BROOKSVILLE — Predictably, time has diminished memories of the elderly man, his home and what happened on a night 11 years ago when both were consumed by a deadly blaze.
Today, all that's left at 904 Josephine St. is an unkempt lot of brown grass, a couple of corroding concrete stoops that lead nowhere and a small red fire hydrant. There's also the lingering mystery of why someone wanted to kill the quiet man who was known in south Brooksville for tinkering with his neighbor's cars.
"The whole neighborhood was in shock," said Howard Delaine, owner of Howard's Barbecue on Martin Luther King Jr. Boulevard for more than 40 years. "We all wondered who would do something like that."
Hernando detectives were pounding the streets of south Brooksville on Monday, hoping to find new clues about the fire on Jan. 26, 1998, that led to the death of the home's owner, Jessie Johnson, 78.
Johnson's death is one of about 20 cold cases the Sheriff's Office has reopened in recent months, said Detective Jim Boylan. Hernando County Crime Stoppers has mailed 9,500 fliers with Johnson's picture and information about the case.
"We're hoping to get any information that might be crucial to the case," Boylan said Monday. "We needed to get out here and have people see us."
No arrests have ever been made in the case.
Johnson did not die immediately from the blaze that night. He woke to find himself on fire and ran across the street to a neighbor's house, an arrest report said. He then was taken to Tampa General Hospital, where he died about a month later of an infection that resulted from the burns and smoke inhalation.
At the time, authorities said the fire was meant to be more than a dangerous prank.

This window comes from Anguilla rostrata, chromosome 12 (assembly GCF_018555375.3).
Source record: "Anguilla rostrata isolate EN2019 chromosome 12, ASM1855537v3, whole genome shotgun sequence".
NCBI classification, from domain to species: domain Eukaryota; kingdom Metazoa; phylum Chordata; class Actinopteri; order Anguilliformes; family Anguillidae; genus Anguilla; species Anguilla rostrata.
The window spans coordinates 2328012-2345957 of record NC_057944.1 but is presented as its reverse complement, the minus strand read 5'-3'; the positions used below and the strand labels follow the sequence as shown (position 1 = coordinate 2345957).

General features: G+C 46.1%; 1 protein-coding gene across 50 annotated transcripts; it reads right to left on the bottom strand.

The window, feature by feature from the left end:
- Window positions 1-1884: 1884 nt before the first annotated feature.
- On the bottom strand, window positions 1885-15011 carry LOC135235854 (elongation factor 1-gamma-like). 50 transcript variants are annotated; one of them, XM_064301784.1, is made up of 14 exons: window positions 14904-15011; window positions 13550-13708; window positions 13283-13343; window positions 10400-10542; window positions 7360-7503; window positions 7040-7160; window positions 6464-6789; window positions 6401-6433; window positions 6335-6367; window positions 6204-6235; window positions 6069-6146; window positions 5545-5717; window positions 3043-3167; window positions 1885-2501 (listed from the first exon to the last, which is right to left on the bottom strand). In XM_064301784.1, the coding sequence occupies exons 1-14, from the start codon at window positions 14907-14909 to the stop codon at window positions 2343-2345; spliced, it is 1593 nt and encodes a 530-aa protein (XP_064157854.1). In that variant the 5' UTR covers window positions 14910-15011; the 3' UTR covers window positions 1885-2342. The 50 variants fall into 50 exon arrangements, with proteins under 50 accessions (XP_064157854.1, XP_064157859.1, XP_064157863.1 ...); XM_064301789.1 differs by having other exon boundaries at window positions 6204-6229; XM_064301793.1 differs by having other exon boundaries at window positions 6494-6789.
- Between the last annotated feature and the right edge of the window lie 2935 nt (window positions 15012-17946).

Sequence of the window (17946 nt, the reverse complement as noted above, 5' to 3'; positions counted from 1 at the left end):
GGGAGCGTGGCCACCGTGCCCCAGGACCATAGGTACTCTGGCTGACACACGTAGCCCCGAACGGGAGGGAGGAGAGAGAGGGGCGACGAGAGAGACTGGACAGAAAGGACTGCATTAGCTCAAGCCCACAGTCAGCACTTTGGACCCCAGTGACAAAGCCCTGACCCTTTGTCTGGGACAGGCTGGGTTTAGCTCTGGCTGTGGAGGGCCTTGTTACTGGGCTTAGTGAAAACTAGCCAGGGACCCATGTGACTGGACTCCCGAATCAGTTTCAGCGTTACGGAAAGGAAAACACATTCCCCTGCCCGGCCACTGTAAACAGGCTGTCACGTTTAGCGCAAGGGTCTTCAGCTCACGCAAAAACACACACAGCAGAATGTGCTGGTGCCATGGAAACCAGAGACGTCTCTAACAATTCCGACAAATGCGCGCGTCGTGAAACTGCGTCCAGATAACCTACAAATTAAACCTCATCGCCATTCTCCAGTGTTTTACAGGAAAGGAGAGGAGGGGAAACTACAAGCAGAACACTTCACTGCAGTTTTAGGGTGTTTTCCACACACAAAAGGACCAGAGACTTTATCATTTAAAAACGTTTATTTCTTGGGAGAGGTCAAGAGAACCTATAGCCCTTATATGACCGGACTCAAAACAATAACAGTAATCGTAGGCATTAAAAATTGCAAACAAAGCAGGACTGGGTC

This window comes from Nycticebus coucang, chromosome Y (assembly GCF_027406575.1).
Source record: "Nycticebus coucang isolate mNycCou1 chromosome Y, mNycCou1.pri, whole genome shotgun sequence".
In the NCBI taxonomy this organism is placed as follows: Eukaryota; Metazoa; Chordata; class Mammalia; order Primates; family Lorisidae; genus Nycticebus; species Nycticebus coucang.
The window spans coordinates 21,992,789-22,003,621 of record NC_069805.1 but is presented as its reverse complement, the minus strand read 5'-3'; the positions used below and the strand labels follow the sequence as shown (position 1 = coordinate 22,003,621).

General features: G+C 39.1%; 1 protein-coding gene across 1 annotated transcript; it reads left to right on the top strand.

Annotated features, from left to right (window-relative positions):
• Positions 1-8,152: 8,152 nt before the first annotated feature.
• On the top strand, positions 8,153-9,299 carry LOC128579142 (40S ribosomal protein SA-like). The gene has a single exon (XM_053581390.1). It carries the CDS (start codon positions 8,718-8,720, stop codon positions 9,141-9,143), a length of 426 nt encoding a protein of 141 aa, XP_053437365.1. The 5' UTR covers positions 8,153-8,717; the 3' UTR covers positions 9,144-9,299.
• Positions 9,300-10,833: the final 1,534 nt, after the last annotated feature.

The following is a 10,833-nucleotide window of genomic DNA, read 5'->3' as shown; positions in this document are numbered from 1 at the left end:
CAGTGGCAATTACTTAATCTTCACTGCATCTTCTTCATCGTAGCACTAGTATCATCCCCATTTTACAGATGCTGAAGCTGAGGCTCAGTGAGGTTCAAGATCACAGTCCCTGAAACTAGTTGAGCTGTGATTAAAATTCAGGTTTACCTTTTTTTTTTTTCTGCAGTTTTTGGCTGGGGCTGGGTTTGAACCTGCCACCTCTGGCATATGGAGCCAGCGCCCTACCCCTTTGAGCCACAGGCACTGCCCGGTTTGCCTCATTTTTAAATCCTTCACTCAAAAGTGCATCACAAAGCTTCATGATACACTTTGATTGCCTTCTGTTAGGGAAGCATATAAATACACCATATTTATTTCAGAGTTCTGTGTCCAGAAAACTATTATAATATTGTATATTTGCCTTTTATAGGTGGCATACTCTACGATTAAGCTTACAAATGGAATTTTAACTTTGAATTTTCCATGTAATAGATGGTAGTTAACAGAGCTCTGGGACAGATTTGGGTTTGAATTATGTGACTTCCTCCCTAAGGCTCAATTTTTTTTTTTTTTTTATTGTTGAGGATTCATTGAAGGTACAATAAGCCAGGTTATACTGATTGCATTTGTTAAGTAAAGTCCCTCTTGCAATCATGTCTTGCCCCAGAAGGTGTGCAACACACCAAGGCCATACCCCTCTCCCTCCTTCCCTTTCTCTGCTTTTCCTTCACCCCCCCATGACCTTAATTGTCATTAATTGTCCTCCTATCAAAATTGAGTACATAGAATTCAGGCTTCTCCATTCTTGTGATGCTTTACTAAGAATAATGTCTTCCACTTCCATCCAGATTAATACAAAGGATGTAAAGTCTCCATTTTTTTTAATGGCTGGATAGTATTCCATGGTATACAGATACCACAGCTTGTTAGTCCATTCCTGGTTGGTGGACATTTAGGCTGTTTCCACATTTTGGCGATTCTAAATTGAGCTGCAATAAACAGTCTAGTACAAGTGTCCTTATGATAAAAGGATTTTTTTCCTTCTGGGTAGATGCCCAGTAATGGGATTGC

"My gut reaction was that it was set to kill him," then-Maj. Richard Nugent, now the sheriff, told the Times.
A sheriff's report said Johnson was known to associate with drug dealers. But authorities were uncertain whether that factored into his death.
Delaine said Johnson wasn't much of a drinker, but he did keep the company of several women who dabbled in drugs.
"I always figured he was messing with those dope women," Delaine said. "Maybe he had one on the side, and another one was sore about it. That's what I thought it was."
Detectives were hoping for more of that sort of information, going door to door on about 10 streets surrounding Johnson's old lot Monday morning. Next door to the lot, his old neighbor said she had no information that would be of any help.
Irene Bouie, 88, said she nearly slept through the fire that night and never knew Johnson to have any enemies.
"He was good people," Bouie said. "He never had no trouble. It just never made sense to me."
"It's such a close-knit area, we're hoping that someone knew something," said Sgt. Donna Black, a spokeswoman for the Sheriff's Office. "There wasn't enough solid evidence to charge someone the first time. Eleven years later, we're hoping things have changed so we can solve this case and give some justice to Mr. Johnson."
Joel Anderson can be reached at firstname.lastname@example.org or (352) 754-6120.